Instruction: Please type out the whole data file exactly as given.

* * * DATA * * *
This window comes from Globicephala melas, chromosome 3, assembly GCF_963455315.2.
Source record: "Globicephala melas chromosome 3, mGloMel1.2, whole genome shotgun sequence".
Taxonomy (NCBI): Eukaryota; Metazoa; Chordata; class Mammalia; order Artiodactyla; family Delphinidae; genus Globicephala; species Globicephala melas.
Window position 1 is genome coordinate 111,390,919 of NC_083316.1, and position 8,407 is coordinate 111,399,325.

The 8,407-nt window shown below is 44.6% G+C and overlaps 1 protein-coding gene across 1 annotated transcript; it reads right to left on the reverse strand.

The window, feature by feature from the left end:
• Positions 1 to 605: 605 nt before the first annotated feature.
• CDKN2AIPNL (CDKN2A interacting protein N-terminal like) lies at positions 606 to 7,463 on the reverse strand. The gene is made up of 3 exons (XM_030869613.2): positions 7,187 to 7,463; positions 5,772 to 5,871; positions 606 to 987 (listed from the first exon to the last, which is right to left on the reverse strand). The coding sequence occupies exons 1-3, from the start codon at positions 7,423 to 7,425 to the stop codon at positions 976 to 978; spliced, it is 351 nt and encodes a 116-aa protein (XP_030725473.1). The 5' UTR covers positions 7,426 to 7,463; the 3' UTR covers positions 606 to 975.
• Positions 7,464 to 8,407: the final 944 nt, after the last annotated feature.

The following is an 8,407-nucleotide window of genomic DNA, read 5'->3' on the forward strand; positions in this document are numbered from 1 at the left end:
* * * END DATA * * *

This window comes from Globicephala melas, chromosome 3, assembly GCF_963455315.2.
Source record: "Globicephala melas chromosome 3, mGloMel1.2, whole genome shotgun sequence".
Taxonomy (NCBI): Eukaryota; Metazoa; Chordata; class Mammalia; order Artiodactyla; family Delphinidae; genus Globicephala; species Globicephala melas.
Window position 1 is genome coordinate 111,390,919 of NC_083316.1, and position 8,407 is coordinate 111,399,325.

The 8,407-nt window shown below is 44.6% G+C and overlaps 1 protein-coding gene across 1 annotated transcript; it reads right to left on the reverse strand.

The window, feature by feature from the left end:
• Positions 1 to 605: 605 nt before the first annotated feature.
• CDKN2AIPNL (CDKN2A interacting protein N-terminal like) lies at positions 606 to 7,463 on the reverse strand. The gene is made up of 3 exons (XM_030869613.2): positions 7,187 to 7,463; positions 5,772 to 5,871; positions 606 to 987 (listed from the first exon to the last, which is right to left on the reverse strand). The coding sequence occupies exons 1-3, from the start codon at positions 7,423 to 7,425 to the stop codon at positions 976 to 978; spliced, it is 351 nt and encodes a 116-aa protein (XP_030725473.1). The 5' UTR covers positions 7,426 to 7,463; the 3' UTR covers positions 606 to 975.
• Positions 7,464 to 8,407: the final 944 nt, after the last annotated feature.

The following is an 8,407-nucleotide window of genomic DNA, read 5'->3' on the forward strand; positions in this document are numbered from 1 at the left end: